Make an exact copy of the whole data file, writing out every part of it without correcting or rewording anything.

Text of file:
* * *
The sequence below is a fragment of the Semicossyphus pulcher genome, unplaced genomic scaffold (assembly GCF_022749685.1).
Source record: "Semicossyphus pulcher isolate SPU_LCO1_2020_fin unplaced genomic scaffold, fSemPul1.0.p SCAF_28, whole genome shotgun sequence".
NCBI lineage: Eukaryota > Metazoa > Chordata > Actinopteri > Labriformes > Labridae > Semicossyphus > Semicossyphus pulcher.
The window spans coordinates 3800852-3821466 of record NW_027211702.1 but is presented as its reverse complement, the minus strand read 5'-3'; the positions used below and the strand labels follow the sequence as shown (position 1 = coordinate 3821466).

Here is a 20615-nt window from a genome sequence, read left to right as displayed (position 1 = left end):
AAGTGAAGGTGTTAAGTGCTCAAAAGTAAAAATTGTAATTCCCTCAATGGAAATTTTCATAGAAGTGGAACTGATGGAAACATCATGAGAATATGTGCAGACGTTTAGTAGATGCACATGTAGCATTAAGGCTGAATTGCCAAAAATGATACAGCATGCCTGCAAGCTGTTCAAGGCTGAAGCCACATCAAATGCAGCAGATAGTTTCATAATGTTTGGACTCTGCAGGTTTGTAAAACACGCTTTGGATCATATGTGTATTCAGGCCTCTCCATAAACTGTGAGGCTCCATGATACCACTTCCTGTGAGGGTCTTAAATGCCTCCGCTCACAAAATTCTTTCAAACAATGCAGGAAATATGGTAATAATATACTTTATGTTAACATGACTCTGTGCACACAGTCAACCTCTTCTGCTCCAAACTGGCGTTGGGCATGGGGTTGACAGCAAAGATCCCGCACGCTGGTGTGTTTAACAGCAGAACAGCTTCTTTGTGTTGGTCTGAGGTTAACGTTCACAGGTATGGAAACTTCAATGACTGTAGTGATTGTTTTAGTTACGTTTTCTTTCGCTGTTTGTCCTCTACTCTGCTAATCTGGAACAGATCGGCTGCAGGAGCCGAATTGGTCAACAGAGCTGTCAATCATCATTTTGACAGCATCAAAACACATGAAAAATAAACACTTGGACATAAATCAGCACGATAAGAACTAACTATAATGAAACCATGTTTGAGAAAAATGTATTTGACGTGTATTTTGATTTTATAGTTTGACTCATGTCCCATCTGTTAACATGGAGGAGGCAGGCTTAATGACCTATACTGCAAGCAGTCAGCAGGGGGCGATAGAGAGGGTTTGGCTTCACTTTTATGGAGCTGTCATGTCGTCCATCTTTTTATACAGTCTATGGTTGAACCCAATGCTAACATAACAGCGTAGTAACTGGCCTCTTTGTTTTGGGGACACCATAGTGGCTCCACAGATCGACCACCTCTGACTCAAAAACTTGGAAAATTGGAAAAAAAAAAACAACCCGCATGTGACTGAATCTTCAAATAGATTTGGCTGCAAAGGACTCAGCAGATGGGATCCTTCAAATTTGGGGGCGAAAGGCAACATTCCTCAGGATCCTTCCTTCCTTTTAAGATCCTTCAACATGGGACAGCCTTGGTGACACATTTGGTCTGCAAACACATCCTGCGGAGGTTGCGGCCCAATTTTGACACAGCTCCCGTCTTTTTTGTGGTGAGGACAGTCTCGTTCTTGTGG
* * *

The sequence below is a fragment of the Semicossyphus pulcher genome, unplaced genomic scaffold (assembly GCF_022749685.1).
Source record: "Semicossyphus pulcher isolate SPU_LCO1_2020_fin unplaced genomic scaffold, fSemPul1.0.p SCAF_28, whole genome shotgun sequence".
NCBI lineage: Eukaryota > Metazoa > Chordata > Actinopteri > Labriformes > Labridae > Semicossyphus > Semicossyphus pulcher.
The window spans coordinates 3800852-3821466 of record NW_027211702.1 but is presented as its reverse complement, the minus strand read 5'-3'; the positions used below and the strand labels follow the sequence as shown (position 1 = coordinate 3821466).

Here is a 20615-nt window from a genome sequence, read left to right as displayed (position 1 = left end):
AAGTGAAGGTGTTAAGTGCTCAAAAGTAAAAATTGTAATTCCCTCAATGGAAATTTTCATAGAAGTGGAACTGATGGAAACATCATGAGAATATGTGCAGACGTTTAGTAGATGCACATGTAGCATTAAGGCTGAATTGCCAAAAATGATACAGCATGCCTGCAAGCTGTTCAAGGCTGAAGCCACATCAAATGCAGCAGATAGTTTCATAATGTTTGGACTCTGCAGGTTTGTAAAACACGCTTTGGATCATATGTGTATTCAGGCCTCTCCATAAACTGTGAGGCTCCATGATACCACTTCCTGTGAGGGTCTTAAATGCCTCCGCTCACAAAATTCTTTCAAACAATGCAGGAAATATGGTAATAATATACTTTATGTTAACATGACTCTGTGCACACAGTCAACCTCTTCTGCTCCAAACTGGCGTTGGGCATGGGGTTGACAGCAAAGATCCCGCACGCTGGTGTGTTTAACAGCAGAACAGCTTCTTTGTGTTGGTCTGAGGTTAACGTTCACAGGTATGGAAACTTCAATGACTGTAGTGATTGTTTTAGTTACGTTTTCTTTCGCTGTTTGTCCTCTACTCTGCTAATCTGGAACAGATCGGCTGCAGGAGCCGAATTGGTCAACAGAGCTGTCAATCATCATTTTGACAGCATCAAAACACATGAAAAATAAACACTTGGACATAAATCAGCACGATAAGAACTAACTATAATGAAACCATGTTTGAGAAAAATGTATTTGACGTGTATTTTGATTTTATAGTTTGACTCATGTCCCATCTGTTAACATGGAGGAGGCAGGCTTAATGACCTATACTGCAAGCAGTCAGCAGGGGGCGATAGAGAGGGTTTGGCTTCACTTTTATGGAGCTGTCATGTCGTCCATCTTTTTATACAGTCTATGGTTGAACCCAATGCTAACATAACAGCGTAGTAACTGGCCTCTTTGTTTTGGGGACACCATAGTGGCTCCACAGATCGACCACCTCTGACTCAAAAACTTGGAAAATTGGAAAAAAAAAAACAACCCGCATGTGACTGAATCTTCAAATAGATTTGGCTGCAAAGGACTCAGCAGATGGGATCCTTCAAATTTGGGGGCGAAAGGCAACATTCCTCAGGATCCTTCCTTCCTTTTAAGATCCTTCAACATGGGACAGCCTTGGTGACACATTTGGTCTGCAAACACATCCTGCGGAGGTTGCGGCCCAATTTTGACACAGCTCCCGTCTTTTTTGTGGTGAGGACAGTCTCGTTCTTGTGG